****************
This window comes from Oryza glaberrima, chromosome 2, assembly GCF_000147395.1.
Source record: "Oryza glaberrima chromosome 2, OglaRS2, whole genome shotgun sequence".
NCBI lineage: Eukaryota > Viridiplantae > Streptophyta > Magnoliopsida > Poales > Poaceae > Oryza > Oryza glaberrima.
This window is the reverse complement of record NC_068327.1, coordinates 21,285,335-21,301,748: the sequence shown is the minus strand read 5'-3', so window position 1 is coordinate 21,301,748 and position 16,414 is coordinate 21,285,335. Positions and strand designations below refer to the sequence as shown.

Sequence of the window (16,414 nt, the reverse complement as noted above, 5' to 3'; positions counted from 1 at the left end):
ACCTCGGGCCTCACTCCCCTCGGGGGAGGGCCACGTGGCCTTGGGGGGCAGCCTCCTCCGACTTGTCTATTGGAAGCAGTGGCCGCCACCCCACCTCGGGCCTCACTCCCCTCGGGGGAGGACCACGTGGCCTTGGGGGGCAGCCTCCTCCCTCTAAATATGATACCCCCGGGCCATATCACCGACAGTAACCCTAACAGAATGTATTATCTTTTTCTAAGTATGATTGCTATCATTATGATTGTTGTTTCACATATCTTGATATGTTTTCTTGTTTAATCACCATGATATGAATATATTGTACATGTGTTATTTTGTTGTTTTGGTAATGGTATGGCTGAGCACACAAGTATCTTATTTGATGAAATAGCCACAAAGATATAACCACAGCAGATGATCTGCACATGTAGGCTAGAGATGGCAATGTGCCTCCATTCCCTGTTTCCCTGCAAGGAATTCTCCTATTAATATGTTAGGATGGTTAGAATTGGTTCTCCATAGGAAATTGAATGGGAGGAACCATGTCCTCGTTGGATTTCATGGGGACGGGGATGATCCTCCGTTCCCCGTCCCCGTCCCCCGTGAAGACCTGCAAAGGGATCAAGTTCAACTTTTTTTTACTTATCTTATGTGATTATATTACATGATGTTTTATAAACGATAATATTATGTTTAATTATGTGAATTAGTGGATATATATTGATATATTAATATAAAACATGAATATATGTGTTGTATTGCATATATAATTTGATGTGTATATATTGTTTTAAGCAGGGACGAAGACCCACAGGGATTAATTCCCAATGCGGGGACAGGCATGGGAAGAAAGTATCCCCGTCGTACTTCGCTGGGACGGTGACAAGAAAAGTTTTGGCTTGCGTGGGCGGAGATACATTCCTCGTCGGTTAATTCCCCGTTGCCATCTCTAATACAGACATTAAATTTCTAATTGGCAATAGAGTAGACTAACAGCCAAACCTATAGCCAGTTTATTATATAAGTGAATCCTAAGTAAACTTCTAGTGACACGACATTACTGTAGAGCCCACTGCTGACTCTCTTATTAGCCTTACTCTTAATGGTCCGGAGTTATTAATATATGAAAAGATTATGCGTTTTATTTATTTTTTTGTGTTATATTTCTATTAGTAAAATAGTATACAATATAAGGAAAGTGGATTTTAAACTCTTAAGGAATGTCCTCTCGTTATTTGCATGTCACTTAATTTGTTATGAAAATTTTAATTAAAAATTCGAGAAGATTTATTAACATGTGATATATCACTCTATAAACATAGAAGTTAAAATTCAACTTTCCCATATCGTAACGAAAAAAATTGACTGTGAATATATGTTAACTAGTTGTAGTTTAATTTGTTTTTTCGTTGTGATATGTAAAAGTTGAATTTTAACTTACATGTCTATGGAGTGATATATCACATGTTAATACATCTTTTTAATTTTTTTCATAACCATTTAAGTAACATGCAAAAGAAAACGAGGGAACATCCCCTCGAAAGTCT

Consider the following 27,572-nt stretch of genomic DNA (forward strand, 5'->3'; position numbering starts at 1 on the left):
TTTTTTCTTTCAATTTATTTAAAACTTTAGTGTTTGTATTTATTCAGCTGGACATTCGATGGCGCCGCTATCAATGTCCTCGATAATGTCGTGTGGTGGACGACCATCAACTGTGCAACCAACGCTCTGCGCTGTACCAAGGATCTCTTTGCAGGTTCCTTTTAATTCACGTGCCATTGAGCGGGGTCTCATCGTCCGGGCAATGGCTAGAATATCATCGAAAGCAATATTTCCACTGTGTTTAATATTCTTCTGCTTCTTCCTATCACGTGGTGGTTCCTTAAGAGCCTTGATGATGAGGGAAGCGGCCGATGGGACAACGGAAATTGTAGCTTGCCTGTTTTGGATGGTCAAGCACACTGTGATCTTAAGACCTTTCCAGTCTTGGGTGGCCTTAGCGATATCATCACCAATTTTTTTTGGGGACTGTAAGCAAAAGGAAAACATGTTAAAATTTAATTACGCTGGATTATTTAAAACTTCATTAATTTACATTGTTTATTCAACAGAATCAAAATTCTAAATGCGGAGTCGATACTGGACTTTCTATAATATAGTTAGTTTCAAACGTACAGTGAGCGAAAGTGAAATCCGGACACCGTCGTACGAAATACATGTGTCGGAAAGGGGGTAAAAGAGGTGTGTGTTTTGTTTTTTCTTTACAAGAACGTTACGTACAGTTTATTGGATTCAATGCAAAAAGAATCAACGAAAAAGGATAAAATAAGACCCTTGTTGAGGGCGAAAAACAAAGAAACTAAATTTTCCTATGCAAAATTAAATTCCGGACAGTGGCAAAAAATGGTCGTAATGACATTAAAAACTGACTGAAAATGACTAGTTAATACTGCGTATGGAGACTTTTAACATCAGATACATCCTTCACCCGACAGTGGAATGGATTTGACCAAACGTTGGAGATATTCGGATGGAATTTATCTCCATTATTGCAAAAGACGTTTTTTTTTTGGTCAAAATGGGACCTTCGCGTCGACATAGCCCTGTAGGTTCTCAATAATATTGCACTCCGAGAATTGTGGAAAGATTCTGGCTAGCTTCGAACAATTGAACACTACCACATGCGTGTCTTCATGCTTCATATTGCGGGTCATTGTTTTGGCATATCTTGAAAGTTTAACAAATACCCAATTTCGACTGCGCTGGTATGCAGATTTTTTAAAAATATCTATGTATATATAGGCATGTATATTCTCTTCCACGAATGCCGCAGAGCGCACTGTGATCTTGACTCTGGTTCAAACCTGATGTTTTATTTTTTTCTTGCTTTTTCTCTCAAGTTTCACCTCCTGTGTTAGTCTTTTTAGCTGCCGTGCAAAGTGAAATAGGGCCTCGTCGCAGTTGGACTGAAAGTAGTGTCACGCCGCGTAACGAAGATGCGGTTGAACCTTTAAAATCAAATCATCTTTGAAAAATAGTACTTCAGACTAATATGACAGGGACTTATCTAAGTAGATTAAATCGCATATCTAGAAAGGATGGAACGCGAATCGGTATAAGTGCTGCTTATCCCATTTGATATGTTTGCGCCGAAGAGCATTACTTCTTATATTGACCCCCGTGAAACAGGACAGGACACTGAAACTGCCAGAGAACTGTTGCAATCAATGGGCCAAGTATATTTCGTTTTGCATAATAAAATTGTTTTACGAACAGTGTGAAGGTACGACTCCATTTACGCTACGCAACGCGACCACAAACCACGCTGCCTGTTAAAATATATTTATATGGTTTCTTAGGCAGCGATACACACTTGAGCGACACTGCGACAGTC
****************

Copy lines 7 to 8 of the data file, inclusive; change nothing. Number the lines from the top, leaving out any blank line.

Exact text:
Consider the following 27,572-nt stretch of genomic DNA (forward strand, 5'->3'; position numbering starts at 1 on the left):
TTTTTTCTTTCAATTTATTTAAAACTTTAGTGTTTGTATTTATTCAGCTGGACATTCGATGGCGCCGCTATCAATGTCCTCGATAATGTCGTGTGGTGGACGACCATCAACTGTGCAACCAACGCTCTGCGCTGTACCAAGGATCTCTTTGCAGGTTCCTTTTAATTCACGTGCCATTGAGCGGGGTCTCATCGTCCGGGCAATGGCTAGAATATCATCGAAAGCAATATTTCCACTGTGTTTAATATTCTTCTGCTTCTTCCTATCACGTGGTGGTTCCTTAAGAGCCTTGATGATGAGGGAAGCGGCCGATGGGACAACGGAAATTGTAGCTTGCCTGTTTTGGATGGTCAAGCACACTGTGATCTTAAGACCTTTCCAGTCTTGGGTGGCCTTAGCGATATCATCACCAATTTTTTTTGGGGACTGTAAGCAAAAGGAAAACATGTTAAAATTTAATTACGCTGGATTATTTAAAACTTCATTAATTTACATTGTTTATTCAACAGAATCAAAATTCTAAATGCGGAGTCGATACTGGACTTTCTATAATATAGTTAGTTTCAAACGTACAGTGAGCGAAAGTGAAATCCGGACACCGTCGTACGAAATACATGTGTCGGAAAGGGGGTAAAAGAGGTGTGTGTTTTGTTTTTTCTTTACAAGAACGTTACGTACAGTTTATTGGATTCAATGCAAAAAGAATCAACGAAAAAGGATAAAATAAGACCCTTGTTGAGGGCGAAAAACAAAGAAACTAAATTTTCCTATGCAAAATTAAATTCCGGACAGTGGCAAAAAATGGTCGTAATGACATTAAAAACTGACTGAAAATGACTAGTTAATACTGCGTATGGAGACTTTTAACATCAGATACATCCTTCACCCGACAGTGGAATGGATTTGACCAAACGTTGGAGATATTCGGATGGAATTTATCTCCATTATTGCAAAAGACGTTTTTTTTTTGGTCAAAATGGGACCTTCGCGTCGACATAGCCCTGTAGGTTCTCAATAATATTGCACTCCGAGAATTGTGGAAAGATTCTGGCTAGCTTCGAACAATTGAACACTACCACATGCGTGTCTTCATGCTTCATATTGCGGGTCATTGTTTTGGCATATCTTGAAAGTTTAACAAATACCCAATTTCGACTGCGCTGGTATGCAGATTTTTTAAAAATATCTATGTATATATAGGCATGTATATTCTCTTCCACGAATGCCGCAGAGCGCACTGTGATCTTGACTCTGGTTCAAACCTGATGTTTTATTTTTTTCTTGCTTTTTCTCTCAAGTTTCACCTCCTGTGTTAGTCTTTTTAGCTGCCGTGCAAAGTGAAATAGGGCCTCGTCGCAGTTGGACTGAAAGTAGTGTCACGCCGCGTAACGAAGATGCGGTTGAACCTTTAAAATCAAATCATCTTTGAAAAATAGTACTTCAGACTAATATGACAGGGACTTATCTAAGTAGATTAAATCGCATATCTAGAAAGGATGGAACGCGAATCGGTATAAGTGCTGCTTATCCCATTTGATATGTTTGCGCCGAAGAGCATTACTTCTTATATTGACCCCCGTGAAACAGGACAGGACACTGAAACTGCCAGAGAACTGTTGCAATCAATGGGCCAAGTATATTTCGTTTTGCATAATAAAATTGTTTTACGAACAGTGTGAAGGTACGACTCCATTTACGCTACGCAACGCGACCACAAACCACGCTGCCTGTTAAAATATATTTATATGGTTTCTTAGGCAGCGATACACACTTGAGCGACACTGCGACAGTC